When Esmay Suiza found herself in the middle of a space battle, the senior surviving officer, she had no choice but to take command and win. She didn't want to be a hero, but Once A Hero....--This text refers to the Mass Market Paperback edition.
In Once A Hero, Esmay Suiza is the leading woman. She is a young lieutenant on trial for her involvement with a mutiny that took place in the previous novels. Fortunately for her, she was a hero and the Court Martial is supposedly a formality. It is nonetheless stressful on Esmay and tests her self-confidence while forcing her to examine her choices. I enjoyed her strength of character as she reviews her testimony and role in the incident. It was also a good introduction to Fleet, this book's space military.
After the trial, she goes to visit her home planet of Altiplano. Esmay comes from a wealthy and powerful family of General's, her father being one of them. We get a taste of a different society in which male and female roles are traditionally well defined. In contrast to Fleet's court martial, her home planet hails her ceremoniously as a hero. Because she is a woman, her success in the military would not have been possible on Altiplano, making the warm welcome all the more meaningful to her. While she is there, a tragic hidden past and a family betrayal are revealed. Esmay must face some hard truths.
She returns to Fleet to continue in the navy and is reassigned to a space station. Esmay becomes acquainted with the station and the duties required of her position in the technical track. She struggles with her true desire to be command track and reflects on how the violent crime against her when she was a child has impacted her personality and behavior. She also tries to modify her ingrained sense of courtesy. A potential love interest, Barin Serrano, explains that things considered rude on Altiplano are perceived differently in the Fleet culture and are affecting her image. A whole new part of the story develops in which an attempt is made by the evil Bloodhorde to take over the space station and Esmay is given an opportunity to draw upon her abilities to make important command decisions and stand out as a hero once again.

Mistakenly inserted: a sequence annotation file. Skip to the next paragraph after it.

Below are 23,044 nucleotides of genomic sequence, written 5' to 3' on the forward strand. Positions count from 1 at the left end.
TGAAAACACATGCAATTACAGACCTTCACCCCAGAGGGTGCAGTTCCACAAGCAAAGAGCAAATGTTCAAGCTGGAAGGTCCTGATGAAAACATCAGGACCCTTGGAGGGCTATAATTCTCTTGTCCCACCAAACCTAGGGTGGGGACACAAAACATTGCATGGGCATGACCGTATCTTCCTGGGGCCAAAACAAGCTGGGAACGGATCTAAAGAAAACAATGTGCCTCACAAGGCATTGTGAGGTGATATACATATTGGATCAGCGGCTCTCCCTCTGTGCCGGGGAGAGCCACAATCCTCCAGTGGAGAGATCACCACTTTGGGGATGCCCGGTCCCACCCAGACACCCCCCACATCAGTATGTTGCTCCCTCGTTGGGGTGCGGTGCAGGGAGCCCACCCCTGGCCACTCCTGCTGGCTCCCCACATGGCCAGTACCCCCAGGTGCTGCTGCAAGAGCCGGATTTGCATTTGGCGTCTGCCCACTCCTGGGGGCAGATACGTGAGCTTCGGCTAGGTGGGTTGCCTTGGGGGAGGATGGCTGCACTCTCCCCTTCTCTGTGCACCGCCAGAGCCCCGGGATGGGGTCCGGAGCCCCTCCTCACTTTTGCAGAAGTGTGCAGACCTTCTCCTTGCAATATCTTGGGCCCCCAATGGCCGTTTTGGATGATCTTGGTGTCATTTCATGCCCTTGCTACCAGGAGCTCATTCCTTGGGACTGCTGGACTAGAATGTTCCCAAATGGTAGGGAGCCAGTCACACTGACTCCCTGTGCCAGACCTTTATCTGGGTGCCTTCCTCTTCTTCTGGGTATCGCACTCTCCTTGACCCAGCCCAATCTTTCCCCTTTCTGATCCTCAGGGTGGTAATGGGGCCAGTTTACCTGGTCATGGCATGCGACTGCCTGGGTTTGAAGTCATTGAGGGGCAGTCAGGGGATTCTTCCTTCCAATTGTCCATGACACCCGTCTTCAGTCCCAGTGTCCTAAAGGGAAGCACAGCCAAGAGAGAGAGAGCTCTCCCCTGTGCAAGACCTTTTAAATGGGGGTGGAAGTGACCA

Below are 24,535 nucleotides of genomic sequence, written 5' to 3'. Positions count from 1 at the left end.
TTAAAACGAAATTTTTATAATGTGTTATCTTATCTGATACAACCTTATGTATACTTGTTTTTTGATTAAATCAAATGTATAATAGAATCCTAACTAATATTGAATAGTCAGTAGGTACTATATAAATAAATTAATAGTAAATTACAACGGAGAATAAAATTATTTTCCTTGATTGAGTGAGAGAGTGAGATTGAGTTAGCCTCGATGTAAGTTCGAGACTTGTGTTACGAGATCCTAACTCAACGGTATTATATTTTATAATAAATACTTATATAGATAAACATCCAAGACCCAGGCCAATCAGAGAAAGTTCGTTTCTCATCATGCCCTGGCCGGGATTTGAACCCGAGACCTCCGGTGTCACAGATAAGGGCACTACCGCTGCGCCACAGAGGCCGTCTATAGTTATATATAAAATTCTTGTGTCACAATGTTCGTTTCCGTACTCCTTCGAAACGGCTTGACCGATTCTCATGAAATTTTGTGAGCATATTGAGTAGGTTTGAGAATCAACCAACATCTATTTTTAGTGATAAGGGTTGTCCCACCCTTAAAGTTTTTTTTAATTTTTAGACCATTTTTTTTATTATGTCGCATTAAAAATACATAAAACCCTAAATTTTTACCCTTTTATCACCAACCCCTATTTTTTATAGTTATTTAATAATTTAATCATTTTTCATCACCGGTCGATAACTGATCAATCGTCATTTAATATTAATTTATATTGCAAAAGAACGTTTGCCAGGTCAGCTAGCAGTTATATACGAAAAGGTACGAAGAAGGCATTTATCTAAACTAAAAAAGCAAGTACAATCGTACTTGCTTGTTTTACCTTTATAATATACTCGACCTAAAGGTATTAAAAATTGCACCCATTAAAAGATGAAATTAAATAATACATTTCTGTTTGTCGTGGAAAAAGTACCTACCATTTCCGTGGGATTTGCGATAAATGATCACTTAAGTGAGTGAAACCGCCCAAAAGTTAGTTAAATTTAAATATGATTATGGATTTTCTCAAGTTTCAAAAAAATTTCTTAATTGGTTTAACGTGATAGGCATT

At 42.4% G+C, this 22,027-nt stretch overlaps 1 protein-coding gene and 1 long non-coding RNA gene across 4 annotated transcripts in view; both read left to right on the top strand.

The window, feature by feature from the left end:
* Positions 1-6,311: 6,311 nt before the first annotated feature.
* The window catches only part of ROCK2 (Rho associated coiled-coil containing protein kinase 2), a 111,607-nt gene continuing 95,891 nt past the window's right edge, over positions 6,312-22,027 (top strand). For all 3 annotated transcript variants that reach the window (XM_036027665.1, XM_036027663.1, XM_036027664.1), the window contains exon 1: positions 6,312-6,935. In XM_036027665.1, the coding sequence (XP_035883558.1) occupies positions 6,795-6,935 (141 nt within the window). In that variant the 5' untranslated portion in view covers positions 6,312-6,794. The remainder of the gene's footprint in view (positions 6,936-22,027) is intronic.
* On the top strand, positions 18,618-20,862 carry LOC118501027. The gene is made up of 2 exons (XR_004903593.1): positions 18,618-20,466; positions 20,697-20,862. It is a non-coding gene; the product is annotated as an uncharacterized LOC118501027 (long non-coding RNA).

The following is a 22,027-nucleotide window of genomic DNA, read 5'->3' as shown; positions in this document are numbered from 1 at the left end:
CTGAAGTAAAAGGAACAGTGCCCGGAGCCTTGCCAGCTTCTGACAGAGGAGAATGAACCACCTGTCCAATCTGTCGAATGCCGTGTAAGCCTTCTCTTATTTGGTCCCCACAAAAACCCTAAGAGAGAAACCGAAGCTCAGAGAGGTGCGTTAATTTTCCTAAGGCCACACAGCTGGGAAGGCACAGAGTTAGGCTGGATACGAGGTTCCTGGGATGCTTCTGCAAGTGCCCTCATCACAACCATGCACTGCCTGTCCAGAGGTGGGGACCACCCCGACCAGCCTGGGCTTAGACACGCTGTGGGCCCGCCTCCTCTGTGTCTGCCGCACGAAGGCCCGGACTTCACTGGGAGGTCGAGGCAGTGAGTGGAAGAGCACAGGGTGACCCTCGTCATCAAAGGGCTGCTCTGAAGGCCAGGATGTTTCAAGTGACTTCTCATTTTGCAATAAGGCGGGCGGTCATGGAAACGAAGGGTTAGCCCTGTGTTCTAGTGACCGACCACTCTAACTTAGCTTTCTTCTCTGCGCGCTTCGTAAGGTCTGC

There are several things I didn't like about the book...the manner in which the enemy is defeated came off as silly to me. There are some repetitive comments about how people think Esmay has promise and why won't she come out of her shell and when will it happen. Also, the subject of sexual violence seems a very serious issue to address and while it didn't bother me, I can see how this portion of the story or its treatment may not appeal to everyone.
I did love the details. I really imagined the space station, the special suits, the ships and what life in space would be like. I loved Esmay's dedication, hard-working attitude and rise to success. I did go on to read the next book in this series and found it lacking in comparison to Once a Hero.
The book can easily be read without reading the three earlier books in the series (Hunting Party, Sporting Chance, Winning Colors), which aren't nearly as good. The later books are also weaker, in my opinion.